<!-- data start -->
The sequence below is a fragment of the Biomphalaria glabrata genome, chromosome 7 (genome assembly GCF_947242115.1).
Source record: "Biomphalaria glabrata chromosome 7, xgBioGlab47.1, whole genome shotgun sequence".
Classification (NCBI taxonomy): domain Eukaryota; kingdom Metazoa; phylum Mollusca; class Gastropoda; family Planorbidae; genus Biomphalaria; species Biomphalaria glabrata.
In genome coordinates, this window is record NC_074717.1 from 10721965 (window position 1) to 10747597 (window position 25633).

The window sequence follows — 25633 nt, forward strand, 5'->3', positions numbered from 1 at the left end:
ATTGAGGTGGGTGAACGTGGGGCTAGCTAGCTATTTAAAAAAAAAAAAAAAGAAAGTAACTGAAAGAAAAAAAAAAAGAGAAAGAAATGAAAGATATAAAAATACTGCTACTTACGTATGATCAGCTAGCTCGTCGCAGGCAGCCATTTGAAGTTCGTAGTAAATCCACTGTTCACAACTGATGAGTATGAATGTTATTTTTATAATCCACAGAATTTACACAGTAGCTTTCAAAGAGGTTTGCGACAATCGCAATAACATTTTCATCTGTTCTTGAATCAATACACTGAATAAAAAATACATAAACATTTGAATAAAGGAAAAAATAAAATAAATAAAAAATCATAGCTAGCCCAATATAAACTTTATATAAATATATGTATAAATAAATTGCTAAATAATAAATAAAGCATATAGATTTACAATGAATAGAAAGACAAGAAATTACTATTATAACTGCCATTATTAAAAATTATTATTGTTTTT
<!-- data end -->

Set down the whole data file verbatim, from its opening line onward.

The sequence below is a fragment of the Biomphalaria glabrata genome, chromosome 7 (genome assembly GCF_947242115.1).
Source record: "Biomphalaria glabrata chromosome 7, xgBioGlab47.1, whole genome shotgun sequence".
Classification (NCBI taxonomy): domain Eukaryota; kingdom Metazoa; phylum Mollusca; class Gastropoda; family Planorbidae; genus Biomphalaria; species Biomphalaria glabrata.
In genome coordinates, this window is record NC_074717.1 from 10721965 (window position 1) to 10747597 (window position 25633).

The window sequence follows — 25633 nt, forward strand, 5'->3', positions numbered from 1 at the left end:
ATTGAGGTGGGTGAACGTGGGGCTAGCTAGCTATTTAAAAAAAAAAAAAAAGAAAGTAACTGAAAGAAAAAAAAAAAGAGAAAGAAATGAAAGATATAAAAATACTGCTACTTACGTATGATCAGCTAGCTCGTCGCAGGCAGCCATTTGAAGTTCGTAGTAAATCCACTGTTCACAACTGATGAGTATGAATGTTATTTTTATAATCCACAGAATTTACACAGTAGCTTTCAAAGAGGTTTGCGACAATCGCAATAACATTTTCATCTGTTCTTGAATCAATACACTGAATAAAAAATACATAAACATTTGAATAAAGGAAAAAATAAAATAAATAAAAAATCATAGCTAGCCCAATATAAACTTTATATAAATATATGTATAAATAAATTGCTAAATAATAAATAAAGCATATAGATTTACAATGAATAGAAAGACAAGAAATTACTATTATAACTGCCATTATTAAAAATTATTATTGTTTTT